Daily Mail, Daily Mail Reporter, 17th December 2010
The world's first 'quantum machine' - a device that moves according to laws that govern the subatomic world - has been named as the biggest scientific breakthrough of the year.
The machine topped the list of the most significant developments in science in 2010 along with the sequencing of Neanderthal DNA, advances in HIV prevention and the synthetic genome.
Science magazine, one of the world's leading research journals, also came up with a list of the top 10 scientific achievements of the decade which includes the discovery of 'clear evidence' of past water on Mars and huge advances in the search for other planets.
|Chromosomes under an electron microscope as part of genome research, left, |
while astronomers using the Hubble space telescope made even further
breakthroughs in the search for dark matter, right
Created by US scientists at the University of California, Santa Barbara, the quantum machine consists of a tiny metal paddle invisible to the naked eye that dances to a quantum rhythm.
After first cooling the paddle to the lowest possible energy state, the researchers coaxed it into a purely quantum mechanical state of motion.
This meant it behaved in strange ways not seen in the 'macro' world of classical mechanics.
For instance, the device could be in two states at once - known as 'superpositions' - so that it vibrated a little and a lot at the same time.
The achievement by a team led by physicists Andrew Cleland and John Martinis was singled out as the most impressive advance of 2010 by Science, 'This year's Breakthrough of the Year represents the first time that scientists have demonstrated quantum effects in the motion of a human man-made object,' said Science writer Adrian Cho.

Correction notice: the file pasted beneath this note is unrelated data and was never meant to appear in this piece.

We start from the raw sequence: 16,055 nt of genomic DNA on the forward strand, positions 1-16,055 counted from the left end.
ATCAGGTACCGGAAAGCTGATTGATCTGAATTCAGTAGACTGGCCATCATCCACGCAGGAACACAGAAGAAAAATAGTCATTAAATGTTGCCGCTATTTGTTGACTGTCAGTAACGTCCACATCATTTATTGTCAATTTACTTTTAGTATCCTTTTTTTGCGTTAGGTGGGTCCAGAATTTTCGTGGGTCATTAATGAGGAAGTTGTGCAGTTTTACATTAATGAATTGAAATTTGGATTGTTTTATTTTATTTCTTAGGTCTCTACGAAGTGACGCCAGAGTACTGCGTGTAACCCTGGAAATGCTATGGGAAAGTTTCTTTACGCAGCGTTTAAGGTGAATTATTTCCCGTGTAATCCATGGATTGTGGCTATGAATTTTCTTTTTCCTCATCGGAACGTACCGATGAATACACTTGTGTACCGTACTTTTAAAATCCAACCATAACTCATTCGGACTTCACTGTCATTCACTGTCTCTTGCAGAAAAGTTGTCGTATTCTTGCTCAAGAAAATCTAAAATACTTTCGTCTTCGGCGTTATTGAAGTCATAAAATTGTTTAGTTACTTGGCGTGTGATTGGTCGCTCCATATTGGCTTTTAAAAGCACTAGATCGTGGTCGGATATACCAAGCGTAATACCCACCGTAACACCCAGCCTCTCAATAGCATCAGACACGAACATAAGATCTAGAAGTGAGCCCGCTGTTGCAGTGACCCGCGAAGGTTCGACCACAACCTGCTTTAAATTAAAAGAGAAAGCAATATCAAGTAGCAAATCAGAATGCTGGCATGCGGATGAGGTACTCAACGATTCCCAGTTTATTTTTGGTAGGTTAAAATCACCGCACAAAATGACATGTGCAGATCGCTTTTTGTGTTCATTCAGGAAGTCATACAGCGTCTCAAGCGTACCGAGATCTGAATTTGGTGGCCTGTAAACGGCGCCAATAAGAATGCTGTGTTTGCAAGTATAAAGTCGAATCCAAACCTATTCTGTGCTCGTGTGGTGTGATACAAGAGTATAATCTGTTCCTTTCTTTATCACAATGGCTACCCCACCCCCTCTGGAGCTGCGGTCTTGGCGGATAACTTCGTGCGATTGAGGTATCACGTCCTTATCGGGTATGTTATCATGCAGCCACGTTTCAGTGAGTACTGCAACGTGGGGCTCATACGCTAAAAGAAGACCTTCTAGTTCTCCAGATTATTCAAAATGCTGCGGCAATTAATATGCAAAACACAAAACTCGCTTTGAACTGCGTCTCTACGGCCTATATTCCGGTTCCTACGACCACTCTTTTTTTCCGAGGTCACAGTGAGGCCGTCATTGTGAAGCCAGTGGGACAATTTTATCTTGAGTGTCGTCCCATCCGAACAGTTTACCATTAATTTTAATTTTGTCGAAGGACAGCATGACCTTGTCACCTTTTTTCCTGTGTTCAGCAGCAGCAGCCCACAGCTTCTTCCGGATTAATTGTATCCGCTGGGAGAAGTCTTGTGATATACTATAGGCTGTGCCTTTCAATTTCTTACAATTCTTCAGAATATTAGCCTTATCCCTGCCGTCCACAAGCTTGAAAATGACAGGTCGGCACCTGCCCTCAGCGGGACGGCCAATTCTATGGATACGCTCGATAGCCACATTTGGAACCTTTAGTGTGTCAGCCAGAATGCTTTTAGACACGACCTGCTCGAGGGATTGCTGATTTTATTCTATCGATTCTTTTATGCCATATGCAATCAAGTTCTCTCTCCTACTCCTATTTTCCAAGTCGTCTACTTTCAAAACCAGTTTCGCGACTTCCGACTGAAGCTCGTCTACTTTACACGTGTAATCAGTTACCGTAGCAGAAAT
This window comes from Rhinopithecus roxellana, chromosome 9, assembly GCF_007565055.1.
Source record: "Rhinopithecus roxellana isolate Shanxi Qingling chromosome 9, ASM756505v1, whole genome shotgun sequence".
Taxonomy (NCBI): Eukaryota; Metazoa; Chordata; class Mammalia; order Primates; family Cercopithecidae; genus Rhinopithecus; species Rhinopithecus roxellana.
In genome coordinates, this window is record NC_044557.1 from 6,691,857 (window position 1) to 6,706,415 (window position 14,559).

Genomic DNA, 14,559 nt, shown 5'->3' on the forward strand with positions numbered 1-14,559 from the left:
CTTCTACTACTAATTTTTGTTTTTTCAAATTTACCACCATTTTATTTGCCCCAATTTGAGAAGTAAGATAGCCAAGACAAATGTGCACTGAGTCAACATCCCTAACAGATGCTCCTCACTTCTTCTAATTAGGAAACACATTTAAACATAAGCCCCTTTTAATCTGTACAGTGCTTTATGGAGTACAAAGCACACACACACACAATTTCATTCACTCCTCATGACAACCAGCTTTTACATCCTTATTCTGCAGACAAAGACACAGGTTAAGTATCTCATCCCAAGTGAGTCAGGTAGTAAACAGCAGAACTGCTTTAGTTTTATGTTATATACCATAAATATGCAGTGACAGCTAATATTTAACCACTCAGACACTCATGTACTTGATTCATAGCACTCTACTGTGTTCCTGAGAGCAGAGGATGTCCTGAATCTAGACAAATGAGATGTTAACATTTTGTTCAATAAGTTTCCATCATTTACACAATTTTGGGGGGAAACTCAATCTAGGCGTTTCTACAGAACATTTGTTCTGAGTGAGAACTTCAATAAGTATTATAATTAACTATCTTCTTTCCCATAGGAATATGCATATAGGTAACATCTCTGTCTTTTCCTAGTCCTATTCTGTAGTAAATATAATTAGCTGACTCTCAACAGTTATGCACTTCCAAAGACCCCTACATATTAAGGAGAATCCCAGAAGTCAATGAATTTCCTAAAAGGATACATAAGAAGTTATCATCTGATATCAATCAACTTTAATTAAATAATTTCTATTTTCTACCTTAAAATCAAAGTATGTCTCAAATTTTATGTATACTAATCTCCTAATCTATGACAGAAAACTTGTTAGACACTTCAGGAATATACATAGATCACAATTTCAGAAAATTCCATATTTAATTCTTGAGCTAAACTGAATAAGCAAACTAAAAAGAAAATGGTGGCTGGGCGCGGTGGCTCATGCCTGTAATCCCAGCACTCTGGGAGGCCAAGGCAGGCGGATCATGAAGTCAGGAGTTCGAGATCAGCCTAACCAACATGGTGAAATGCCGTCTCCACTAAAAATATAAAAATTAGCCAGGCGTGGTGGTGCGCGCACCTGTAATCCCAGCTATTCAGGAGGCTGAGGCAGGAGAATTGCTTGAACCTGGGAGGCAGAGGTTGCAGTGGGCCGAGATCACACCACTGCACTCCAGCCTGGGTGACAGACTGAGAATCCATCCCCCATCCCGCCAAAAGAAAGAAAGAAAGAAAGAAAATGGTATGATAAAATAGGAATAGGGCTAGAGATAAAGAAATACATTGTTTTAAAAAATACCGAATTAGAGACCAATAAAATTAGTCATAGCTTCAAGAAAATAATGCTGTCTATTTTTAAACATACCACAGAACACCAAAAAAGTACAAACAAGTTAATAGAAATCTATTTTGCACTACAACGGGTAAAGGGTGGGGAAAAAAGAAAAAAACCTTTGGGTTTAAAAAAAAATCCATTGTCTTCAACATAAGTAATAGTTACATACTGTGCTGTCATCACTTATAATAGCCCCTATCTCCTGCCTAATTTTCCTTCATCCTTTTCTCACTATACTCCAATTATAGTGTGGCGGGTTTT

'On a conceptual level that's cool because it extends quantum mechanics into a whole new realm. On a practical level, it opens up a variety of possibilities ranging from new experiments that meld quantum control over light, electrical currents and motion to, perhaps someday, tests of the bounds of quantum mechanics and our sense of reality.'
The 10 ‘Insights of the Decade’: the insights that have changed the face of science since the dawn of the new millennium
Precision Cosmology: Over the past decade, researchers have deduced a very precise recipe for the content of the universe, which consists of 4 per cent ordinary matter, 23 per cent dark matter and 73 per cent dark energy; as well as instructions for putting it all together.
These advances have transformed cosmology into a precision science with a standard theory that now leaves very little room for other ideas.
Metamaterials: By synthesising materials with unconventional optical properties, physicists have pioneered new ways to guide and manipulate light, creating lenses that defy the fundamental limits on resolution. They've even begun constructing Harry Potter-style "cloaks" that can make an object invisible.
|A photo of the 'metamaterial' cloak, right, which was able to bend microwaves.|
The breakthrough in metamaterials could one day pave the way to a Harry Potter
style invisibility cloak
The ‘Dark’ Genome: Scientists discovered that genes account for just 1.5 percent of the whole.